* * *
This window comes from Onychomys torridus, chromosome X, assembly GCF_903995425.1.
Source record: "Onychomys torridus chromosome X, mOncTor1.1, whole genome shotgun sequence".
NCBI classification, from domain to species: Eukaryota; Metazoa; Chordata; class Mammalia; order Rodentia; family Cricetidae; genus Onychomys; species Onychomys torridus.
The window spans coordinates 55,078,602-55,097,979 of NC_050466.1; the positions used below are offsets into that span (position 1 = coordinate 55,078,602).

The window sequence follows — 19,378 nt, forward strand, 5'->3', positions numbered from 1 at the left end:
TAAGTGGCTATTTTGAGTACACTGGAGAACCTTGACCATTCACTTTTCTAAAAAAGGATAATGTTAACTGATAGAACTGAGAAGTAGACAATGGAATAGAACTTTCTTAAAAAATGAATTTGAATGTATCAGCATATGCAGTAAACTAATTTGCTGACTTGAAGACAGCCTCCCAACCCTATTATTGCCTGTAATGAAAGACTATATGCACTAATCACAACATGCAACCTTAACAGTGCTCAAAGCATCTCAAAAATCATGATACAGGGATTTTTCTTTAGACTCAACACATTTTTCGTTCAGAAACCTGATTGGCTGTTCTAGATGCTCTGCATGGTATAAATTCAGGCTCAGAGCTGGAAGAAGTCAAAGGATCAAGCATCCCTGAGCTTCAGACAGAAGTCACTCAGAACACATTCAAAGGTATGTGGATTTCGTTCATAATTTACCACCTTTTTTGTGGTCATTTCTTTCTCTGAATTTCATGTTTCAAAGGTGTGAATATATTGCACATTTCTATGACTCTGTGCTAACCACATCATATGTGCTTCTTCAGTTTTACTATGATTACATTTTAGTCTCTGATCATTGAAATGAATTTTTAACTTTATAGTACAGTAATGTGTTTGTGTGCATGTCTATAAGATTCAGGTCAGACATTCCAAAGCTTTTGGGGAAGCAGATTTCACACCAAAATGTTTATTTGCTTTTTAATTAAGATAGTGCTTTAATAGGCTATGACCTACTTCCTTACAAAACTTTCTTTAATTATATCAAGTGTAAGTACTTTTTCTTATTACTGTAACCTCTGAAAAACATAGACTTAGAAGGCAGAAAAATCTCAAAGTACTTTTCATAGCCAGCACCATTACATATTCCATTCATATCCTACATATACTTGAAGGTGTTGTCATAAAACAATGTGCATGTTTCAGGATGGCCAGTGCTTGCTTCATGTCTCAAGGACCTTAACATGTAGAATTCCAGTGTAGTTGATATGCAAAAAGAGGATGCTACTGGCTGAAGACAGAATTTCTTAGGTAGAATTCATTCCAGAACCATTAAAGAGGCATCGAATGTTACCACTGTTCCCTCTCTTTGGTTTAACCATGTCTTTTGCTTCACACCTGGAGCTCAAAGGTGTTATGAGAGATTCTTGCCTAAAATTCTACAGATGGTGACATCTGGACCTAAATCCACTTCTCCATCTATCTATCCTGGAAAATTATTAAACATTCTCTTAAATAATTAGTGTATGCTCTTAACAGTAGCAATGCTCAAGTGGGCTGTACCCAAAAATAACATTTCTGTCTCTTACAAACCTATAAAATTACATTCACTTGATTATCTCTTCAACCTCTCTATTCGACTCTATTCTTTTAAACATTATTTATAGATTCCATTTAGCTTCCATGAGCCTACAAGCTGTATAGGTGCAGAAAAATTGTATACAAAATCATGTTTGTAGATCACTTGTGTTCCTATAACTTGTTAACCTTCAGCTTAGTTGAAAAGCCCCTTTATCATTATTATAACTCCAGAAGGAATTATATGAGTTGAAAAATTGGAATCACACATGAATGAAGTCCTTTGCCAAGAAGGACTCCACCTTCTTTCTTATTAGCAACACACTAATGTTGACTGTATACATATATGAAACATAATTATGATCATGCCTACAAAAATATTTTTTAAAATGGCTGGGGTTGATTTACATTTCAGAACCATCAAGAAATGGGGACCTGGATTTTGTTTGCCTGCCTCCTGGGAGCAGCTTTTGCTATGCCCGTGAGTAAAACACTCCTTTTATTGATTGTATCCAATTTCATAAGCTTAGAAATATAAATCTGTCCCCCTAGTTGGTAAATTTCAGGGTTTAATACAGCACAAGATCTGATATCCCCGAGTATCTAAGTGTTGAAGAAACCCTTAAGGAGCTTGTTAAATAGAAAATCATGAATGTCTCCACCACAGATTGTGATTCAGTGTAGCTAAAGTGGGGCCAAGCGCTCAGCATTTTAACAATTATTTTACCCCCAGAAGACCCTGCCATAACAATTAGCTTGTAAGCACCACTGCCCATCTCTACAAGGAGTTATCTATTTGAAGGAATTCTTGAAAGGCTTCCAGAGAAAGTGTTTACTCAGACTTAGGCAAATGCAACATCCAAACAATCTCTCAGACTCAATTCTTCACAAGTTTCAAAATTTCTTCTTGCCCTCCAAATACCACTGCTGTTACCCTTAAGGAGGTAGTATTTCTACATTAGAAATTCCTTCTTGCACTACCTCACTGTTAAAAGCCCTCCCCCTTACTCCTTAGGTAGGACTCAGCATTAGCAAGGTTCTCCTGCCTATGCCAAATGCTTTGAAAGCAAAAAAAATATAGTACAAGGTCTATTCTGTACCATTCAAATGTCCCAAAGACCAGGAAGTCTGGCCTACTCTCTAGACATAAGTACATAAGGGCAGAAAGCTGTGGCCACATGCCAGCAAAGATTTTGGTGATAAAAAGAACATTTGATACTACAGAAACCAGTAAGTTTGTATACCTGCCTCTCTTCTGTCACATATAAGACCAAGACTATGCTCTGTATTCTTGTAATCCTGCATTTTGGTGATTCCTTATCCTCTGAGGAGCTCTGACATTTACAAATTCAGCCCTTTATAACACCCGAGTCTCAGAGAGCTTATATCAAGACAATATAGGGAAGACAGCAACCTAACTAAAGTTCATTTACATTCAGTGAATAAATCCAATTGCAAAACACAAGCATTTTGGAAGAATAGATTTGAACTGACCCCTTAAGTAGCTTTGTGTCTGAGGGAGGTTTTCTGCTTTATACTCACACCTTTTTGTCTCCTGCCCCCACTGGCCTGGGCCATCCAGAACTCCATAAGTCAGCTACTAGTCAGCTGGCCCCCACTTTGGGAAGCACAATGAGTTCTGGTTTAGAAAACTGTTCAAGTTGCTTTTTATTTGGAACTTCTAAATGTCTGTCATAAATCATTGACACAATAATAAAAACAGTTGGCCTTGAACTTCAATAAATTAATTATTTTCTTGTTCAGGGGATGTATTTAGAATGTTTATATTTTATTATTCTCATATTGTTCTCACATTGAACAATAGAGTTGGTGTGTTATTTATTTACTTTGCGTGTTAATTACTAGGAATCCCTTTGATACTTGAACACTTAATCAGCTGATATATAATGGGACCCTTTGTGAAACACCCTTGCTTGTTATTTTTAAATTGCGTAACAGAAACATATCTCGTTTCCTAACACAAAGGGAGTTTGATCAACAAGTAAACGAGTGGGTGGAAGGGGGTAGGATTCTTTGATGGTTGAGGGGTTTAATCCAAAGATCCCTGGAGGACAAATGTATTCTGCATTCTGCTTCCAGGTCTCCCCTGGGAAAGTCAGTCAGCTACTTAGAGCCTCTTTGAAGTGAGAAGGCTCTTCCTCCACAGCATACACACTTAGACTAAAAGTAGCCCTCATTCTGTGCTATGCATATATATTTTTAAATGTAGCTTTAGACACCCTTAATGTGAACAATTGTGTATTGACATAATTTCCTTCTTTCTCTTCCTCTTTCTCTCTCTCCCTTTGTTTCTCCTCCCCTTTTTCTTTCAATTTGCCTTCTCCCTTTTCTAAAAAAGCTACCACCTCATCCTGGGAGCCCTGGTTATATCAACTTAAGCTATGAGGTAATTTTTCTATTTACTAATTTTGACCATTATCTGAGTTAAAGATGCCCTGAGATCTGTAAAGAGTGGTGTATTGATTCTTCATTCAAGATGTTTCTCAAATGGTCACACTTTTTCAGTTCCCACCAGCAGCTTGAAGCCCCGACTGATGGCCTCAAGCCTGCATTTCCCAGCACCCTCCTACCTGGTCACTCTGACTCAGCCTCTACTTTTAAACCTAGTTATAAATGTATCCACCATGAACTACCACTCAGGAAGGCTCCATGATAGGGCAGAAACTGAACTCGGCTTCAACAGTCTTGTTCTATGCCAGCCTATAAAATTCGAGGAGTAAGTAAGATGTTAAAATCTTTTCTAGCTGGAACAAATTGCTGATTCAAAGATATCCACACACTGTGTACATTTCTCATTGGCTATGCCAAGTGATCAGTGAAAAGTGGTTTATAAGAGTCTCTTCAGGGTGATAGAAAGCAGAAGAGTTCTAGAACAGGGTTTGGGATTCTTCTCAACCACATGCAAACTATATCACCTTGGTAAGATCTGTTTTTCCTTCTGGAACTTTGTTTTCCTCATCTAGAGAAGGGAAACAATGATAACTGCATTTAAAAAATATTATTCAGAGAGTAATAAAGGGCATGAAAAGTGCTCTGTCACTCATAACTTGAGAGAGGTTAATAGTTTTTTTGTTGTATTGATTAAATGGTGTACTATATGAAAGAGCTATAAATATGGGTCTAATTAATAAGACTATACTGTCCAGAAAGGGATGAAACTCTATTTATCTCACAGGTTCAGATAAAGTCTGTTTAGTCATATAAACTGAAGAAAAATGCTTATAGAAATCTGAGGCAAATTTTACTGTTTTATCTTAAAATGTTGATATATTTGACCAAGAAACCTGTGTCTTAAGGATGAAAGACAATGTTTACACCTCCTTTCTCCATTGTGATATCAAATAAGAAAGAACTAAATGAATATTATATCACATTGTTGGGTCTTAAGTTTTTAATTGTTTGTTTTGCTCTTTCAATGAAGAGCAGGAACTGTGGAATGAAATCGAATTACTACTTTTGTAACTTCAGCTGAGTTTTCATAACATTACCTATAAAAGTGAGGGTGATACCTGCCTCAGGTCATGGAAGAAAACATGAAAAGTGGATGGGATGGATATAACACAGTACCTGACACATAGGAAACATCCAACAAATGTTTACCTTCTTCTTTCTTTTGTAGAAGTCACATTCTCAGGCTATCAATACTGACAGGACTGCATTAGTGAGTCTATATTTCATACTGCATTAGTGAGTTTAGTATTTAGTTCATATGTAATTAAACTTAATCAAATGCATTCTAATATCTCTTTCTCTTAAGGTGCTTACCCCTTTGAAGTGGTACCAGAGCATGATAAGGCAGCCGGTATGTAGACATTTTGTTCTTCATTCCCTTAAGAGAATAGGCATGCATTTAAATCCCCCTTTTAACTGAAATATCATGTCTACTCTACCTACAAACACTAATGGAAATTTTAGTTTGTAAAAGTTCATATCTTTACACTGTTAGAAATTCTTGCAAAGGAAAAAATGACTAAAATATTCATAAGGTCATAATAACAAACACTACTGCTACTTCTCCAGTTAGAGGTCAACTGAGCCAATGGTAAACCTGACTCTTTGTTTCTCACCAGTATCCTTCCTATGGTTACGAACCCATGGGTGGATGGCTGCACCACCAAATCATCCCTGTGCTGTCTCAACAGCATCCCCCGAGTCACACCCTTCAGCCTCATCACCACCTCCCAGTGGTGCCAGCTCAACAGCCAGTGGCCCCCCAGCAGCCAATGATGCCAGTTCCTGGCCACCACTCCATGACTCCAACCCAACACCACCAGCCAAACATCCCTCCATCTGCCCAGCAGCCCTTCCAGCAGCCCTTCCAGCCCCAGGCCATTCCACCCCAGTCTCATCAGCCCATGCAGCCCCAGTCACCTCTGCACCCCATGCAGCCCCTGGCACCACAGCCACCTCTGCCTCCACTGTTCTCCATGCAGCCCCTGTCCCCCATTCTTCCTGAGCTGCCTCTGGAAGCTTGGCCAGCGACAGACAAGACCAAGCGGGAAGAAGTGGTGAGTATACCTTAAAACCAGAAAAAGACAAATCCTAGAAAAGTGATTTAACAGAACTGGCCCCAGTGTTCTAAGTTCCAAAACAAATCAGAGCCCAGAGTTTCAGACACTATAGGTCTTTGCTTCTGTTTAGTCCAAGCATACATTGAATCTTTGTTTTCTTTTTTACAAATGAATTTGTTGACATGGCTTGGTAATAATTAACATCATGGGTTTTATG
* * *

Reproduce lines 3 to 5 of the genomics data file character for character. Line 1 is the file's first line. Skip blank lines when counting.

NCBI classification, from domain to species: Eukaryota; Metazoa; Chordata; class Mammalia; order Rodentia; family Cricetidae; genus Onychomys; species Onychomys torridus.
The window spans coordinates 55,078,602-55,097,979 of NC_050466.1; the positions used below are offsets into that span (position 1 = coordinate 55,078,602).

The window sequence follows — 19,378 nt, forward strand, 5'->3', positions numbered from 1 at the left end: